Eckleburg: What drives, inspires, and feeds your artistic work?

Jacob M. Appel: A deep and abiding sense of inadequacy. I suppose that’s exactly the sort of answer one might expect from a writer-psychiatrist, but that doesn’t make it less true. I think there’s an argument to be made that some writers write from a fear of deficiency, others from an exaggerated estimate of their own value. At least I’m one of of the former. The latter are far harder to tolerate at dinner parties.

Eckleburg: If you had to arm wrestle a famous writer, poet or artist, either living or dead, who would it be? Why? What would you say to distract your opponent and go for the win?

Jacob M. Appel: The clever answer would be Stephen Hawking or Jean-Dominique Bauby, because I’d actually have a chance at winning….The honest answer is Karen Russell, because she’s brilliant, and it’s the closest I’m ever going to get to holding her hand.

Eckleburg: What would you like the world to remember about you and your work?

Jacob M. Appel: That I had a torrid love affair with Sophia Loren. Is that too much to ask?

Jacob M. Appel’s first novel, The Man Who Wouldn’t Stand Up, won the 2012 Dundee International Book Award and was published by Cargo. His short story collection, Scouting for the Reaper, won the 2012 Hudson Prize and was published by Black Lawrence Press in 2014. His most recent books include a novel, The Biology of Luck (Elephant Rock, 2013), an essay collection, Phoning Home (University of South Carolina Press, 2014) and a short story collection, Einstein’s Beach House (Pressgang/Butler University, 2014). Jacob’s short fiction has appeared in more than two hundred literary journals including Gettysburg Review, Michigan Quarterly, Southwest Review, Threepenny Review and Virginia Quarterly Review. His prose has won the Boston Review Short Fiction Competition, the William Faulkner-William Wisdom Award for the Short Story, the Dana Award, the Arts & Letters Prize for Fiction, the North American Review’s Kurt Vonnegut Prize, theMissouri Review’s Editor’s Prize, the Sycamore Review’s Wabash Prize, the Briar Cliff Review’s Short Fiction Prize, the Salem College Center for Women Writers’ Reynolds Price Short Fiction Award, the H. E. Francis Prize, the New Millennium Writings Fiction Award on four occasions, an Elizabeth George Fellowship and a Sherwood Anderson Foundation Writers Grant. His stories have been short-listed for the O. Henry Award (2001), Best American Short Stories (2007, 2008, 2013), Best American Nonrequired Reading (2007, 2008), and the Pushcart Prize anthology (2005, 2006, 2011, 2014). In 2003, he was honored with Brown’s Undergraduate Council of Students Award for Excellence in Teaching in 2003. He is currently on the faculty of the Mount Sinai School of Medicine.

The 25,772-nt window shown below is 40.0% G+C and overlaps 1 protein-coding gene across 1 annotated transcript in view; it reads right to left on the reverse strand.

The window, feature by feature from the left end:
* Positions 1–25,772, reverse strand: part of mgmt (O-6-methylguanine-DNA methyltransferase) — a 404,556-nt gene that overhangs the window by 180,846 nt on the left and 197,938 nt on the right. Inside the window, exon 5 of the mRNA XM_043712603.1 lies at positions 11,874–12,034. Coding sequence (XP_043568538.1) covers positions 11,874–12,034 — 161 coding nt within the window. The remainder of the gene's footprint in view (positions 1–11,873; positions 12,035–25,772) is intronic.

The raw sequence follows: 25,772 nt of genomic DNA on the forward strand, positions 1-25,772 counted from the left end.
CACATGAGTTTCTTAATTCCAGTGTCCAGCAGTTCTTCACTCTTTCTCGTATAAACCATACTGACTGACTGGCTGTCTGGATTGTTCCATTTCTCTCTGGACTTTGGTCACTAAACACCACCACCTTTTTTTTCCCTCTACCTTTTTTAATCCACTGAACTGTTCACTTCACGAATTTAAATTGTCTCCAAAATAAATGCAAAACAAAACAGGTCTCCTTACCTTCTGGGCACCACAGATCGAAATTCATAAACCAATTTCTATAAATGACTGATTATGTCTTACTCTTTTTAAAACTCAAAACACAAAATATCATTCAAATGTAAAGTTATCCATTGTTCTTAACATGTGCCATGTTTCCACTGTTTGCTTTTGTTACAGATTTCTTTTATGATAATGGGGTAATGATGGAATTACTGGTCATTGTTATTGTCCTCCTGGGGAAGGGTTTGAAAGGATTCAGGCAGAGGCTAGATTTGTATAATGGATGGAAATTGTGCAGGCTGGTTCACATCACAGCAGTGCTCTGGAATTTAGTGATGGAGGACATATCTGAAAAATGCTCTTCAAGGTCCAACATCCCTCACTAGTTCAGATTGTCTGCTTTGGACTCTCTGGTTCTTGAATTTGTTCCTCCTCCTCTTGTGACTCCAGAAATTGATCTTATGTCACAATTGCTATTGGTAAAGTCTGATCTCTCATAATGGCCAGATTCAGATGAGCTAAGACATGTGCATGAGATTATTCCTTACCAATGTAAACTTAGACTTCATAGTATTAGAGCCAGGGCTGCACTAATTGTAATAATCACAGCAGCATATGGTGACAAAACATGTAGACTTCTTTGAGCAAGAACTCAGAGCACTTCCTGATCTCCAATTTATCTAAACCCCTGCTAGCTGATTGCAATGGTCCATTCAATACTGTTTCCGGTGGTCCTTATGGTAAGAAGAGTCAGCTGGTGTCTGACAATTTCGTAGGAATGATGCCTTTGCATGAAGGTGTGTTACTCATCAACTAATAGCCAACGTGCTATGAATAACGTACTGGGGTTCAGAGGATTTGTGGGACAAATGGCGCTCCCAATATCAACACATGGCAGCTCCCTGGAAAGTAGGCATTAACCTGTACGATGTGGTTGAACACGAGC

READ MORE: Jacob M. Appel, Scouting for the Reaper, Miracles and Conundrums of the Secondary Planets, Einstein’s Beach House, The Man Who Wouldn’t Stand Up, The Biology of Luck, bioethics, physician-writer

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Eckleburg is a print and online literary journal that offers original fiction, poetry, essays, music, art, writing workshops and more.